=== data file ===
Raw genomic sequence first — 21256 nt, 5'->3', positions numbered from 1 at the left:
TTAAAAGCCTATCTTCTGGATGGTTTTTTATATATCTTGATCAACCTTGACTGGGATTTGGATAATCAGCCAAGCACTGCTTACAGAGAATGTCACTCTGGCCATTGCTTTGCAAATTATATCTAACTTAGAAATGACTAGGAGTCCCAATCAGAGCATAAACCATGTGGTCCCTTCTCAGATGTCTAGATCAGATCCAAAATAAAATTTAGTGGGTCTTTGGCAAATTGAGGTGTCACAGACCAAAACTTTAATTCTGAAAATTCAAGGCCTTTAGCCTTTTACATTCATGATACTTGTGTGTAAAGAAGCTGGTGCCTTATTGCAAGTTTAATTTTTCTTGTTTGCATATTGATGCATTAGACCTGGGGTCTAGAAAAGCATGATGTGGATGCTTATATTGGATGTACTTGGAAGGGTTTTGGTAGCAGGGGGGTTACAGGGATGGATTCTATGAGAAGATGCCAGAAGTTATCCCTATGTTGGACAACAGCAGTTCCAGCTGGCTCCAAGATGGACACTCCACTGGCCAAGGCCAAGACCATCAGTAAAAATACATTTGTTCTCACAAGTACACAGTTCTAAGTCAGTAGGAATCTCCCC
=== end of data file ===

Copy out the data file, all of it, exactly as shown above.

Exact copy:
Raw genomic sequence first — 21256 nt, 5'->3', positions numbered from 1 at the left:
TTAAAAGCCTATCTTCTGGATGGTTTTTTATATATCTTGATCAACCTTGACTGGGATTTGGATAATCAGCCAAGCACTGCTTACAGAGAATGTCACTCTGGCCATTGCTTTGCAAATTATATCTAACTTAGAAATGACTAGGAGTCCCAATCAGAGCATAAACCATGTGGTCCCTTCTCAGATGTCTAGATCAGATCCAAAATAAAATTTAGTGGGTCTTTGGCAAATTGAGGTGTCACAGACCAAAACTTTAATTCTGAAAATTCAAGGCCTTTAGCCTTTTACATTCATGATACTTGTGTGTAAAGAAGCTGGTGCCTTATTGCAAGTTTAATTTTTCTTGTTTGCATATTGATGCATTAGACCTGGGGTCTAGAAAAGCATGATGTGGATGCTTATATTGGATGTACTTGGAAGGGTTTTGGTAGCAGGGGGGTTACAGGGATGGATTCTATGAGAAGATGCCAGAAGTTATCCCTATGTTGGACAACAGCAGTTCCAGCTGGCTCCAAGATGGACACTCCACTGGCCAAGGCCAAGACCATCAGTAAAAATACATTTGTTCTCACAAGTACACAGTTCTAAGTCAGTAGGAATCTCCCC